Yes, the rape and abuse is sometimes perpetrated by other Latino immigrants, perhaps even Mexicans, but these crimes are also committed by men of all colors and national origins, including red, white and blue Americans.
So when Donald Trump says on CNN: “Well, someone is doing the raping,” as further evidence that we should build a big wall, plaster his name on it, and keep immigrants out, I think it is pretty clear The Donald misses the point.
The question is how do we create an immigration system that protects us from criminals and that allows people to come with visas and not smugglers so that their work is honored, safe and protected by our labor laws?
How do we make sure these workers who contribute so much to America’s economy are not afraid to dial 911 and report wage theft or assault when someone – anyone – is threatening them or their families?
Now the anti-immigration wing of the Republican Party in this body and on-the-air is saying that Trump may have a point. After all, an innocent woman was shot in cold blood by a Mexican immigrant in San Francisco just last week.
Why wasn’t he deported? Why wasn’t he held in jail the last time? Why is – and you will actually hear this on Fox News – why is President Obama letting Mexicans kill beautiful young American women?
As the father of two daughters about the age of Kate Steinle, the young woman who was shot and killed, I pray every night that no one of any racial or ethnic background ever does them harm and I can only imagine the grief that her family is feeling.
When we have felons in federal custody or state and local custody with warrants for drug crimes who are deported multiple times and come back, this Congress has not done its job, unfairly leaving states and localities to cope with decades of inaction on immigration, criminal justice, and a range of other issues. I have no sympathy for the man accused in this crime. He should not be allowed to roam free.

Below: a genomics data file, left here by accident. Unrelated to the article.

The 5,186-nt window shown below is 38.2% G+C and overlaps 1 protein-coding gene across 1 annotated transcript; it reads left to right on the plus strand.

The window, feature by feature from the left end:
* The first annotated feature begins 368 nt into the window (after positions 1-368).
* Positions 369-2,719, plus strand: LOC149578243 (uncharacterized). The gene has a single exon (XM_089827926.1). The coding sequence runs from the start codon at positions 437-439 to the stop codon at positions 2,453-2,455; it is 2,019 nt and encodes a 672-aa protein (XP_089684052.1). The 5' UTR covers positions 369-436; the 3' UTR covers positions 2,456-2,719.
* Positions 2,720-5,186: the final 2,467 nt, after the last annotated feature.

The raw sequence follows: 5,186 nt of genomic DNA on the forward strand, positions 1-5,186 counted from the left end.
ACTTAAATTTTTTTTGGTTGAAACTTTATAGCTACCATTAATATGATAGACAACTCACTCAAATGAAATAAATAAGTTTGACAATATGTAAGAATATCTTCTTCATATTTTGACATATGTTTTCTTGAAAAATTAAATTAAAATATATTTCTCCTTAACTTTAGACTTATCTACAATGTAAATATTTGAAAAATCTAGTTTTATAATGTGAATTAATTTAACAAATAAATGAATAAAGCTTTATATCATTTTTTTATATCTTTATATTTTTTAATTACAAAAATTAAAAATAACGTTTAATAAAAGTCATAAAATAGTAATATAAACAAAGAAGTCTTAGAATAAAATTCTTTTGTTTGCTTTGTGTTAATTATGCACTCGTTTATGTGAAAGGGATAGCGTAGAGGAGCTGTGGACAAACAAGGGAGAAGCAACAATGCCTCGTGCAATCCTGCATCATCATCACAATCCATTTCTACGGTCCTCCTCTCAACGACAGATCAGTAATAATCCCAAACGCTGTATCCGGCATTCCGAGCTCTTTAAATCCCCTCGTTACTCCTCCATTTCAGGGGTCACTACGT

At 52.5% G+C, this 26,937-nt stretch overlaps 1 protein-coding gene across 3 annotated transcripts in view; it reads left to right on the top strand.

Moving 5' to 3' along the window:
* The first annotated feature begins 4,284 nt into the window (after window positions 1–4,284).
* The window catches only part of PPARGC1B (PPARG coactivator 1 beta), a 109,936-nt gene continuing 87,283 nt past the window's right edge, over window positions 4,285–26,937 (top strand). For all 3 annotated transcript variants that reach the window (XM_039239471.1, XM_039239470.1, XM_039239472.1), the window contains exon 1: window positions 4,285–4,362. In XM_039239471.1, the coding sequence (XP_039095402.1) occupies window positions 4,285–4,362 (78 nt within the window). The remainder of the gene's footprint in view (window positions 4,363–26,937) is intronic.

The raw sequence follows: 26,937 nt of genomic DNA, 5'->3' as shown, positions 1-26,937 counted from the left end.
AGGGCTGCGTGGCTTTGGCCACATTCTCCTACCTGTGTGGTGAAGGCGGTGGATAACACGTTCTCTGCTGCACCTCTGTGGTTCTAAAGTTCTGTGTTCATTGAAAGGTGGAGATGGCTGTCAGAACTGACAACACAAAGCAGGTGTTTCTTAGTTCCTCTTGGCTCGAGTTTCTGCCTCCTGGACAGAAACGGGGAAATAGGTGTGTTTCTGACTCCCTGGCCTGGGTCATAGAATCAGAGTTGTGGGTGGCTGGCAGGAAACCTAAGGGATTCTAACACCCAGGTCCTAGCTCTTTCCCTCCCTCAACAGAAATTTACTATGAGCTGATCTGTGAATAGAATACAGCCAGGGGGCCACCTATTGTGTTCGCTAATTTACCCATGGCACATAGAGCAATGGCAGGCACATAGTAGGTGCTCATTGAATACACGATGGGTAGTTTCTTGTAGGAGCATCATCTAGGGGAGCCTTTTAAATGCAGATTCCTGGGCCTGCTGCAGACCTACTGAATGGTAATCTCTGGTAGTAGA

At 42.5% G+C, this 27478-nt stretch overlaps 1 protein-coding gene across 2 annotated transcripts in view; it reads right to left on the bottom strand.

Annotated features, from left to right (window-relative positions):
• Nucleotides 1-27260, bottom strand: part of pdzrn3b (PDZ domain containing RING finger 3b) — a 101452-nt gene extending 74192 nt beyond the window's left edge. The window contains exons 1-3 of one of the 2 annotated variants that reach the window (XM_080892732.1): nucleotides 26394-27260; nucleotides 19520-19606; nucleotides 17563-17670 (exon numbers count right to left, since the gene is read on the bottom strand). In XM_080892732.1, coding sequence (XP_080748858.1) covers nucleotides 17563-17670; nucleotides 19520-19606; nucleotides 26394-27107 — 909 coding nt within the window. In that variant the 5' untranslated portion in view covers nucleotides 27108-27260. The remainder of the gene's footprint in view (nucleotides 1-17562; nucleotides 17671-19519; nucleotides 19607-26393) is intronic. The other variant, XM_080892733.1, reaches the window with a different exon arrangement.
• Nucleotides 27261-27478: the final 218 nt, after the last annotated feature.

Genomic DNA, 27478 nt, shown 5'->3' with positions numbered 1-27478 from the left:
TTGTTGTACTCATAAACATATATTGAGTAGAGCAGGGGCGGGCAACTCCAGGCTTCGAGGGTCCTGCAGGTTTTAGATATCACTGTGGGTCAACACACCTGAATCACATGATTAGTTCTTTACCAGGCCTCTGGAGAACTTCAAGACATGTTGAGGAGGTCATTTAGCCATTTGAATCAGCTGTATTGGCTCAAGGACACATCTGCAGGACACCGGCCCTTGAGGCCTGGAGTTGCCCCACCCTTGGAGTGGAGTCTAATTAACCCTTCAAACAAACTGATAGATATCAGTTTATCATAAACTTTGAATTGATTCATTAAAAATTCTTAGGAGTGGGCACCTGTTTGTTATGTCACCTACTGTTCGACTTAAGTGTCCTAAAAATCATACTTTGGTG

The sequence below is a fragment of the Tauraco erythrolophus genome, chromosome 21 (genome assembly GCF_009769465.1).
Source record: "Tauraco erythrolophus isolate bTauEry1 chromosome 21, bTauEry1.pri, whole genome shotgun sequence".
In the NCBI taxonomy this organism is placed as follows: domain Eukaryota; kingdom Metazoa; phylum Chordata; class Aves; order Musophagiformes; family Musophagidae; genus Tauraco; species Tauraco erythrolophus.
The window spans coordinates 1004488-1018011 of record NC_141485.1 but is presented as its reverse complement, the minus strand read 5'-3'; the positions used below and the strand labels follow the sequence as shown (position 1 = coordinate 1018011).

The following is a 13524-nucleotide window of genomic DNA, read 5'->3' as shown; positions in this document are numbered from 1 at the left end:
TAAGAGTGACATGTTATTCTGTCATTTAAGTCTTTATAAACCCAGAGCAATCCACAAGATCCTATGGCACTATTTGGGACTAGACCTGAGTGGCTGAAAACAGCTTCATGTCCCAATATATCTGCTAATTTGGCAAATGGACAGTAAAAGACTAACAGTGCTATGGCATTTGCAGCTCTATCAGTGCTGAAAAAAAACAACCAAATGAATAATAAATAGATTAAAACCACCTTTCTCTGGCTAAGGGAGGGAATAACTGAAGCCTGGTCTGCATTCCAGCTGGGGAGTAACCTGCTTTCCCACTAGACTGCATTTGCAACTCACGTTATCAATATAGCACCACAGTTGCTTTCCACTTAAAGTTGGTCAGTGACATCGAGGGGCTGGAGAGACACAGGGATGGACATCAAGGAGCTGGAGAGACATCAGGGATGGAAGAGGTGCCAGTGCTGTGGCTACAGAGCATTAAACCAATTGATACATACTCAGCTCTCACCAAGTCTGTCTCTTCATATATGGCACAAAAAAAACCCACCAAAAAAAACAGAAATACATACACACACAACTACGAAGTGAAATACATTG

So, what if we had a system that allowed people who have lived here a long time, contributed productively to American society, and who have children and other deep roots in the United States…What if we allowed them to come forward?
What if we made them pay for their own criminal background check, finger-printed them, made them prove their identity, and check-up on them every so often to make sure they are not gaming the system or committing crimes?
What if we had a system where people could come legally in the first place, if they prove their identity and have no criminal background.
I argue that such a system would allow us to reduce significantly the number of people who are in the country without legal status. It would shrink the size of communities where many people are undocumented, where people are afraid to call the police so that criminals find it easy to blend in, not stick out..
Such a system would allow us to concentrate our enforcement and deportation resources on real criminals who should be jailed, then thrown out and kept out.
Such a system would make it harder for murderers to hide and easier for honest hard-working folks to contribute to their communities without fear.
Unfortunately, that is exactly the system that some Republicans have been fighting against.
So when a hotel and casino owner gets on his high horse about Mexican immigrants, about crime, rape, and murder, let’s think about who is standing between the United States and a modern immigration system based on common-sense, compassion, and the rule of law.